A confession: I have a Christmas tree. It’s slightly larger than a “Charlie Brown” Christmas tree, but it’s standing proudly in my family room.
For 17+ years, I have been a mom to two Jewish kids and we’ve always celebrated Hanukkah. Not Christmas, not Chrismukkah—Hanukkah. There have been dreidels, latkes, hanukkiyot, and various versions of the infamous Adam Sandler song. We’ve hung “Happy Hanukkah” banners and eaten plenty of donuts.
I grew up with a Jewish mother and lapsed-Christian father, but to appease my Christian grandparents my mother went all out for Christmas (though I don’t recall her cooking a ham). We had a Christmas tree, Christmas presents, and my mother would play her favorite Christmas song, “The Little Drummer Boy,” on repeat. We also celebrated Hanukkah with my Jewish grandmother, but it didn’t get the same fanfare that Christmas got. I remember being teased by the Jewish kids for “not really being Jewish” and being teased by the Christian kids for “not really being Christian.” Although I was raised Jewish, I also remember being thoroughly confused.
My kids’ father is a lapsed Catholic and fairly early on in our relationship, I established some boundaries: Jewish kids, Jewish house, Jewish holidays. Other religious holidays could be celebrated with friends and neighbors, but my children would be raised in a Jewish house to firmly establish their Jewish identities.
Even as preschoolers and in elementary school, Hannah and Daniel were proud of their Judaism. When we moved to the South, they firmly embraced Judaism and Hannah became hyper-aware of all the Christmas decorations in public places. In some ways, it became a difficult time of the year for her, because her pride in her Judaism led her to feel excluded during Christmas.
Hannah’s dislike of Christmas softened as she got older and became friends with Hindu and Muslim kids at her school. So it wasn’t just the Jewish kids who didn’t celebrate Christmas—other kids didn’t celebrate it either. And as her knowledge of Judaism deepened, she began to appreciate the beauty of the Christmas story and music.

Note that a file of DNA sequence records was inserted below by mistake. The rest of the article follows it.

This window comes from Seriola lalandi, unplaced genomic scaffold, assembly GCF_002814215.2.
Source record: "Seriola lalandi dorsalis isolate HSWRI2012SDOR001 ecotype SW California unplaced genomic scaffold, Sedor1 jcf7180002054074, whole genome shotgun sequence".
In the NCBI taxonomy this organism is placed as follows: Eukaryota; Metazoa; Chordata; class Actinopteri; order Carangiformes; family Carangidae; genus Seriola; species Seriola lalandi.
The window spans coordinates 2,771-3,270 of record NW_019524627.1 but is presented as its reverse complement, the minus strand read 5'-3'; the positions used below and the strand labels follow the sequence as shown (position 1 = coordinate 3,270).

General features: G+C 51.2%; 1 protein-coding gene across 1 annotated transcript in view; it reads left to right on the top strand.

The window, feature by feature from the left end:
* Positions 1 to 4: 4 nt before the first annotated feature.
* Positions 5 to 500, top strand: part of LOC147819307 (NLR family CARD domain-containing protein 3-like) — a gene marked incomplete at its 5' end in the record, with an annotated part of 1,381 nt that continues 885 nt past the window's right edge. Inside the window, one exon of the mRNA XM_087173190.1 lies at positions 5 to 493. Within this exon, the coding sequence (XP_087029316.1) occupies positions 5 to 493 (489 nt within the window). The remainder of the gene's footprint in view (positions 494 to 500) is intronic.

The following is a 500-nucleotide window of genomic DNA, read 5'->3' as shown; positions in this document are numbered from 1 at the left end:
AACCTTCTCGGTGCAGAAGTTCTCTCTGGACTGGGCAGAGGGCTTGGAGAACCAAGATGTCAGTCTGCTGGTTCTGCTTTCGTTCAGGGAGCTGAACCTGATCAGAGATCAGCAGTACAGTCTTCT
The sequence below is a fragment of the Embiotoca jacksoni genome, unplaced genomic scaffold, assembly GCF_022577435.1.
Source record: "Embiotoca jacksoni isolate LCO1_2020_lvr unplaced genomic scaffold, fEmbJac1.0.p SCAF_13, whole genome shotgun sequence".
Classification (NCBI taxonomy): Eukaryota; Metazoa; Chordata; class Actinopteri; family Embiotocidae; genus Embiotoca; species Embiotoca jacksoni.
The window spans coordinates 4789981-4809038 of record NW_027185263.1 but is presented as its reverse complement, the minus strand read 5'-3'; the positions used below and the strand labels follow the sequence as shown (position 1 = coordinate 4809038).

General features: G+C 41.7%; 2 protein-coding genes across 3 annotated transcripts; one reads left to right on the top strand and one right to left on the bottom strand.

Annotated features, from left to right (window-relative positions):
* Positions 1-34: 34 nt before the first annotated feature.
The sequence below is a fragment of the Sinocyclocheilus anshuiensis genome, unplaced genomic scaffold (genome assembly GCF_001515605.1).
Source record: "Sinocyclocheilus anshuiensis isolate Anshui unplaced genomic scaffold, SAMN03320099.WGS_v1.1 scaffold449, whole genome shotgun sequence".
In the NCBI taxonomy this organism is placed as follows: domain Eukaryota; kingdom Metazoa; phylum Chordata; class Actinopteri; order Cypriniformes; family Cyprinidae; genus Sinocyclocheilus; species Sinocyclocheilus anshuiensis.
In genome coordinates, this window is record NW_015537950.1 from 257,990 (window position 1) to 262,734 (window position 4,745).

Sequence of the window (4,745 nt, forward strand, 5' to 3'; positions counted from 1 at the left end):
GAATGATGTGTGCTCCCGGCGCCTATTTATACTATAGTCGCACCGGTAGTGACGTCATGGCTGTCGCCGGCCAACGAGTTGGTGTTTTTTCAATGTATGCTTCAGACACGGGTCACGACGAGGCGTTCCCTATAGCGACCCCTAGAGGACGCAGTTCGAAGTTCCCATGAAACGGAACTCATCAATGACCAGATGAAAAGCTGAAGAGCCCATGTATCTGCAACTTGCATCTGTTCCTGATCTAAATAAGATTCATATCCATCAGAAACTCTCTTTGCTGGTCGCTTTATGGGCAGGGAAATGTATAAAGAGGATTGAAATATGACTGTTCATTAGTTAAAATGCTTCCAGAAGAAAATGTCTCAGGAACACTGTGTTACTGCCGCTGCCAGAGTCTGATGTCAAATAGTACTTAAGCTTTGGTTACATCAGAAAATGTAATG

And then this year my dear friend Lisa offered me a Christmas tree. She is Catholic, but I call her the “Catholic Jewish Mom.” She adores my kids, is effusive with praise, and is usually one of the first people I call with good news because I know she’ll be just as excited as I am. She’s had my back through some very rough times, and I know she respects my Judaism as I respect her faith.
So when she offered me the tree, I paused—but not for long. The kids are now 15 and 17, and while their Jewish identities are still being shaped, I didn’t think a Christmas tree would confuse them. On the other hand, I’ve had a hard time explaining to my Jewish friends why, exactly, I have a Christmas tree next to our hanukkiyot. I didn’t really understand how polarizing the tree can be, even for adults.
But when my friend offered the tree, I really was focused on the intention, the kavanah, behind the gift. Lisa offered me the tree as a way of sharing her holiday joy with me. It wasn’t a “dis” to my Judaism, but a means of spreading happiness and kindness in an otherwise crummy 2016.
The tree looked a little bare without ornaments, and naturally, the kids and I don’t have any. Our compromise was to buy cat-themed ornaments for our cat, Kitty, who joined our family two Decembers ago. So far we’ve thoroughly enjoyed the tree. I like the new addition to our home, albeit only for a few weeks. It forces me out of my winter funk and reminds me of the many blessings my family, friends (and pets) have given me.